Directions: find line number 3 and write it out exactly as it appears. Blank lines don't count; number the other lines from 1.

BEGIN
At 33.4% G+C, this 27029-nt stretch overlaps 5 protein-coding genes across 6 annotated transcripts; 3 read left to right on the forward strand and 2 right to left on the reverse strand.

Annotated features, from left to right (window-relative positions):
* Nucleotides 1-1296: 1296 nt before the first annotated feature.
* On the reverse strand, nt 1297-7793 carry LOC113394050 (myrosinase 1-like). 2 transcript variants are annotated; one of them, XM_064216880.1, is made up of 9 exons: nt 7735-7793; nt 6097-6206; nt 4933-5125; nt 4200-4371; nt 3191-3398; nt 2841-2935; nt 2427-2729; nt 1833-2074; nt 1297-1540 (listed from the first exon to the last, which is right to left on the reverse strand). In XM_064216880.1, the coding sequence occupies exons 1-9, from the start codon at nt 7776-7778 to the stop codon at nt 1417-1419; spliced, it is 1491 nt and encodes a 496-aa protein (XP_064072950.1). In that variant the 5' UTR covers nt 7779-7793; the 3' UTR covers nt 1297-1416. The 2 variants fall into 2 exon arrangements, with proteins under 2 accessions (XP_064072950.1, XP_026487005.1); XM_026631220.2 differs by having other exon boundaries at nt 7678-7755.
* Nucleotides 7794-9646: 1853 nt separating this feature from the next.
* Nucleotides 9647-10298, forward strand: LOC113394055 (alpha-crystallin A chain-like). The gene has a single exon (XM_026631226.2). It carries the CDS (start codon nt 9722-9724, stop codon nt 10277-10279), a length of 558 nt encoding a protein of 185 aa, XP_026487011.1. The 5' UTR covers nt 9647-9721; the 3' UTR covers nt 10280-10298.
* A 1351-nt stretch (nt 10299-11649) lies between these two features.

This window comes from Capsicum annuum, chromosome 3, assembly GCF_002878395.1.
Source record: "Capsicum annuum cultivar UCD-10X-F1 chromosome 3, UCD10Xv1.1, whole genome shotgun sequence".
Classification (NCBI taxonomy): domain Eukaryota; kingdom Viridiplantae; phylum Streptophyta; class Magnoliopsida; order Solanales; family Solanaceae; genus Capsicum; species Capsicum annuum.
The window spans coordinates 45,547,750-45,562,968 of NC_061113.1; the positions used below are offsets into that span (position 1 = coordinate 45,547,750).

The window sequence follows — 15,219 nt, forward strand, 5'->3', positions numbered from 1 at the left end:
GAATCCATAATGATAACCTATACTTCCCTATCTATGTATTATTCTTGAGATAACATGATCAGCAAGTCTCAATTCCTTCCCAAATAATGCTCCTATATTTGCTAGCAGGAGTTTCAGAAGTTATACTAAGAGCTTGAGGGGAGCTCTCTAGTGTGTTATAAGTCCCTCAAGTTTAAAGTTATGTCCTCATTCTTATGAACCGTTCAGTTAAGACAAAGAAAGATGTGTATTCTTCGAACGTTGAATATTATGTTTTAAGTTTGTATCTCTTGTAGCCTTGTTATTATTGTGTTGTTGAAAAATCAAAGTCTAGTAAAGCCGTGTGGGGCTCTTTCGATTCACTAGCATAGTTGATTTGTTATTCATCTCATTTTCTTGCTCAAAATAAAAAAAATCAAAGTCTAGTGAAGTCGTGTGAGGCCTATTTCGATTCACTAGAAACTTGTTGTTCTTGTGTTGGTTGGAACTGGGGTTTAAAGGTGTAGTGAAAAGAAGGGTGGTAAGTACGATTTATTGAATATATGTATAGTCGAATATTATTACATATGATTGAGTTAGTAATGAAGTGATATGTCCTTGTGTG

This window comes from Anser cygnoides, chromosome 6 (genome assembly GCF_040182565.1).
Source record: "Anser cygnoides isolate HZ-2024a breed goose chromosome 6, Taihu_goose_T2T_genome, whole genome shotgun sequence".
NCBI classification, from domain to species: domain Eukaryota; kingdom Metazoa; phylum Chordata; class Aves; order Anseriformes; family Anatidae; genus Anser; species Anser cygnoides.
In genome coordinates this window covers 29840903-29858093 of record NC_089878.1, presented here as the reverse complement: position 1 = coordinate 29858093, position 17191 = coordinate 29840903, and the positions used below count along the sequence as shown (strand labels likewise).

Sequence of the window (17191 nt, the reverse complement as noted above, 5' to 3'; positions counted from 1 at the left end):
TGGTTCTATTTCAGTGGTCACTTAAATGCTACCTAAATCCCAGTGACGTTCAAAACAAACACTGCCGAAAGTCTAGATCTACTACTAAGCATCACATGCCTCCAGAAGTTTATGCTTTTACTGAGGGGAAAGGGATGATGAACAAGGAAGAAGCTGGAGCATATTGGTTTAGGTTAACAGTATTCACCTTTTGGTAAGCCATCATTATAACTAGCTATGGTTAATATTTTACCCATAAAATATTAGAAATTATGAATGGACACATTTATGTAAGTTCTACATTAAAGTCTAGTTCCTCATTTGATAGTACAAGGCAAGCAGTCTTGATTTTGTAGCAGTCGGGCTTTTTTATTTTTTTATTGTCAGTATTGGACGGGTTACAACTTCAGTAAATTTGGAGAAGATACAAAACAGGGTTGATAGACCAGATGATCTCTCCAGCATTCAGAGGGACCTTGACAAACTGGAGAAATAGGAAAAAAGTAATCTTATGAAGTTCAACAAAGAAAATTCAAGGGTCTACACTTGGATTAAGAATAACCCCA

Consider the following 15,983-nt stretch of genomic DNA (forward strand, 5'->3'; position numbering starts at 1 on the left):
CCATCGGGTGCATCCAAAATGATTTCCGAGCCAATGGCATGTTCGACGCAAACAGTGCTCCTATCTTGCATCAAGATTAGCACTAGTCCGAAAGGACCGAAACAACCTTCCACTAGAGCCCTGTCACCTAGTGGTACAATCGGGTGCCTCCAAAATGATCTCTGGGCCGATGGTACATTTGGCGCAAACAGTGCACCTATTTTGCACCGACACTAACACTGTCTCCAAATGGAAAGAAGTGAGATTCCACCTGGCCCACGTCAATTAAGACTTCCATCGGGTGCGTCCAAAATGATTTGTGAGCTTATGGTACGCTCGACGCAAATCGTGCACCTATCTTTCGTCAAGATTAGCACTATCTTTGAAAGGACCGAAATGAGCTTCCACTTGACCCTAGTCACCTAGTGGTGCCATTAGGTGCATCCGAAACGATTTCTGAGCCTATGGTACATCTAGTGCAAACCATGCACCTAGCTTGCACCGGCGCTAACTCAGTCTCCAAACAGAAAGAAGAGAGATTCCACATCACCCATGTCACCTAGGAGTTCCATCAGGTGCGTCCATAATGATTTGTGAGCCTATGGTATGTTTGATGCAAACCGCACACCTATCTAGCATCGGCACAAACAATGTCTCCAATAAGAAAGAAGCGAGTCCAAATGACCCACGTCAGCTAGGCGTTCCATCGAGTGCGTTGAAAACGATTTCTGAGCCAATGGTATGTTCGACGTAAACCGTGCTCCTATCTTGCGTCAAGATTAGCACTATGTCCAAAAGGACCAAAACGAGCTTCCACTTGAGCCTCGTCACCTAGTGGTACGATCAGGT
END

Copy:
* Nucleotides 1-1296: 1296 nt before the first annotated feature.